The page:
Soccer's Biggest Underdog Made Plenty of Fans, Not Enough Shirts

  • Leicester City is facing a $1.5 million jersey shortage
  • Foxes, facing 5,000-1 odds, went from league bottom to top

On the team’s website, the only available apparel from this season’s kit is a pair of blue socks.

Photographer: Michael Regan/Getty Images

In its improbable run to the top of the English Premier League, the Leicester City soccer team has captured fans across the globe. If those converts want a team jersey, though, they’re out of luck.

Unprepared for their sudden popularity, the Foxes have run out of kits.

Leicester City supporters in Bangkok.

Photographer: Lillian Suwanrumpha/AFP via Getty Images

The official club shop at King Power Stadium in Leicester sold the last of its stock months ago -- even the mannequins have been stripped. The same is true in Thailand, the home of the team’s owners, where support for Leicester, a team that has never won a top flight title in its 132-year existence, has grown with each victory. On the team’s website, the only available apparel from this season’s uniforms is a pair of blue socks.

A team spokesman said this season’s “replica kit sales have broken all records, with unprecedented demand leading to limited availability heading into the final stages of the season.” Puma SE, the team’s jersey maker, declined to comment.

Andy Anson, the chief executive of Kitbag Ltd., which runs online stores of several of the world’s top soccer teams, including Manchester United and Real Madrid, said Leicester may be leaving as much as 1 million pounds ($1.5 million) on the table.

Teams typically buy a year’s worth of merchandise before the season starts, Anson said. Leicester, which barely hung on to its Premier League standing last season, didn’t anticipate becoming a global Cinderella.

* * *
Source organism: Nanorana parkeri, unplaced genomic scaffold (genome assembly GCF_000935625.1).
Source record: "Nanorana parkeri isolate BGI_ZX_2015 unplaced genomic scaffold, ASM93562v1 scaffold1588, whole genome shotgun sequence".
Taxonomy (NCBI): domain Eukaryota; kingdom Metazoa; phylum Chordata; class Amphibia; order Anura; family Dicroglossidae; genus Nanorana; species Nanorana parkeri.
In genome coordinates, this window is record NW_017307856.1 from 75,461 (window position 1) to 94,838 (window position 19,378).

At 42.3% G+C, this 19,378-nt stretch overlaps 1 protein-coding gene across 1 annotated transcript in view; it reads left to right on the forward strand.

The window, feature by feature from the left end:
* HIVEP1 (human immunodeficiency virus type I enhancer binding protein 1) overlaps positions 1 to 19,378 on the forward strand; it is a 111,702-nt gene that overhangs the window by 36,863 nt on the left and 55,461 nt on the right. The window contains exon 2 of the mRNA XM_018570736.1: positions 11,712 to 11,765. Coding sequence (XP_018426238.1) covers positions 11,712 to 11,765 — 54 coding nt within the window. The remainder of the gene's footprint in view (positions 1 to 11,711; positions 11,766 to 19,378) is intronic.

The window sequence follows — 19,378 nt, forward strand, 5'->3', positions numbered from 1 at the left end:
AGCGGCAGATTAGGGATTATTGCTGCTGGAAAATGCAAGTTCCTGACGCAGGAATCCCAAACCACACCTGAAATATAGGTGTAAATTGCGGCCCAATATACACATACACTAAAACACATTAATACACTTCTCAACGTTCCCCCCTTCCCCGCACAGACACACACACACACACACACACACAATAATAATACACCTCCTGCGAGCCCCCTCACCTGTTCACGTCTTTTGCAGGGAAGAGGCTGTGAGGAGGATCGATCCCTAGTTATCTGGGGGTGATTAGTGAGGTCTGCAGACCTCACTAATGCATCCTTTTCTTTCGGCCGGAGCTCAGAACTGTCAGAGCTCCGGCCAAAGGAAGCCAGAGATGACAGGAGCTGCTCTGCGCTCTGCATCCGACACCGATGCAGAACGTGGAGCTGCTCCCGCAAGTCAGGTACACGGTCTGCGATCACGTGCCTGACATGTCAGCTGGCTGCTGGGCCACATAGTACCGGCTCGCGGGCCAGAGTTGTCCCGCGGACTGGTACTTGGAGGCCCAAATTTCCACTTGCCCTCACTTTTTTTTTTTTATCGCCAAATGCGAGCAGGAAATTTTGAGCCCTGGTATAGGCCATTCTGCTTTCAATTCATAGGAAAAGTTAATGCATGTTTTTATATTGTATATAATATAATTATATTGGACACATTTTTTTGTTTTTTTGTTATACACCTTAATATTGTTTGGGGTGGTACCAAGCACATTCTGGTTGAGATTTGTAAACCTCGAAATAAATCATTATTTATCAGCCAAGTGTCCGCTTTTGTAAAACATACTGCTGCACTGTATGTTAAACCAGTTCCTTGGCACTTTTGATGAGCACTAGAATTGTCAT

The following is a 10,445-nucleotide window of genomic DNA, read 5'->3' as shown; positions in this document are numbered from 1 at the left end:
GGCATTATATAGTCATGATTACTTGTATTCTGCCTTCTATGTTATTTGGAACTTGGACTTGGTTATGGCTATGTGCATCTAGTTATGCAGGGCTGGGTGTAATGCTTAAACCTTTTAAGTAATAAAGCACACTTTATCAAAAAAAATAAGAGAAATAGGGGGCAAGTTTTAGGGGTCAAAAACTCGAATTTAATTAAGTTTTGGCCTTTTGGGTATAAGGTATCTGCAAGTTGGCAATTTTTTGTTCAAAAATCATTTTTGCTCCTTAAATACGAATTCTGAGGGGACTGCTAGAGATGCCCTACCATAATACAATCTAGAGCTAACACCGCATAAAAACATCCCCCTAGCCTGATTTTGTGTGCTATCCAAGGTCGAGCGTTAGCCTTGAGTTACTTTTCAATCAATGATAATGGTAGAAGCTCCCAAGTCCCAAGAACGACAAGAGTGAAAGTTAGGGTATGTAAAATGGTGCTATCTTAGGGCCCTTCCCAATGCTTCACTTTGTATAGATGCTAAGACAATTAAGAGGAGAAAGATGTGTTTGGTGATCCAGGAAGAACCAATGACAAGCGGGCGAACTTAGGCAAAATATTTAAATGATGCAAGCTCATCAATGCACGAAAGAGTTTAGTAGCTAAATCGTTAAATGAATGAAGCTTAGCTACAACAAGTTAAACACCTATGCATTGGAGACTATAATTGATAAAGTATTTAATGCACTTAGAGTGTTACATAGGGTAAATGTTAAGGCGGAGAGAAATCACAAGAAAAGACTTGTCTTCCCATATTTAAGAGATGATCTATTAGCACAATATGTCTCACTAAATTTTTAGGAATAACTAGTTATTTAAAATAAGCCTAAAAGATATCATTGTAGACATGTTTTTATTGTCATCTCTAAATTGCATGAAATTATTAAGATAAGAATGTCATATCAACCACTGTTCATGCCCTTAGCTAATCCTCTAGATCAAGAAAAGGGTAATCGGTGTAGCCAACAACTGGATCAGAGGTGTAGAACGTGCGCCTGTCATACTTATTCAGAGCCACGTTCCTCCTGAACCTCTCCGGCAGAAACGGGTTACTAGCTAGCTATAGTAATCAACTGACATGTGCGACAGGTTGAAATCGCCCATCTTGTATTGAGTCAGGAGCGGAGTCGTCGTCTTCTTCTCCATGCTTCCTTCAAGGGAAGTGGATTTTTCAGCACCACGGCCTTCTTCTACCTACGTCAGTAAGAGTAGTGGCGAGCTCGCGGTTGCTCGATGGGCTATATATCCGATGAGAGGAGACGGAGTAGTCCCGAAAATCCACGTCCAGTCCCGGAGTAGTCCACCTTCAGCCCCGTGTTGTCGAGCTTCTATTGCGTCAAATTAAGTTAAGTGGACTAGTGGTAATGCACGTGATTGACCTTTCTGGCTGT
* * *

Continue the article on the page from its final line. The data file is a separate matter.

"They would have bought a number equating to them coming near the bottom again," Anson said. "Nobody could have expected this."

Compared with TV money, merchandise sales make up only a small fraction of revenue for the Premier League’s smaller clubs. Leicester earned 104 million pounds last season, of which 2.4 million pounds came from apparel sales, according to team records. Jersey sales, which constitute the biggest element of retail for most teams, wasn’t broken out.

Even independent retailers are out of the must-have jerseys, which cost around 45 pounds. JC Sports, a Leicester retailer known for its collection of home team apparel, is out of every jersey except for an infant version of the team’s black alternate uniform, said shop owner Ashok Chatwani. Until stock ran out about five weeks ago, the store had sold about 3,000 adult shirts -- 20 percent more than it sold in all of last season.


"Our turnover has trebled or is maybe four times more than last year," he said. "We will definitely invest in a bigger shop."

Orders haven’t been limited to local residents. The shop has shipped shirts -- the most-popular bear the names of star striker Jamie Vardy and Riyad Mahrez, the Algerian forward who was named English soccer’s player of the year yesterday -- as far away as China, Australia, Malaysia, Indonesia and Thailand.

"Everybody supports them now," said Chatwani.

Even the Premier League’s top brass has struggled to get its hands on a jersey. Ahead of a league event this week, Leicester’s kit was the last of the 20 uniforms to be found for display.

Next season’s jersey is expected to be released on May 7.

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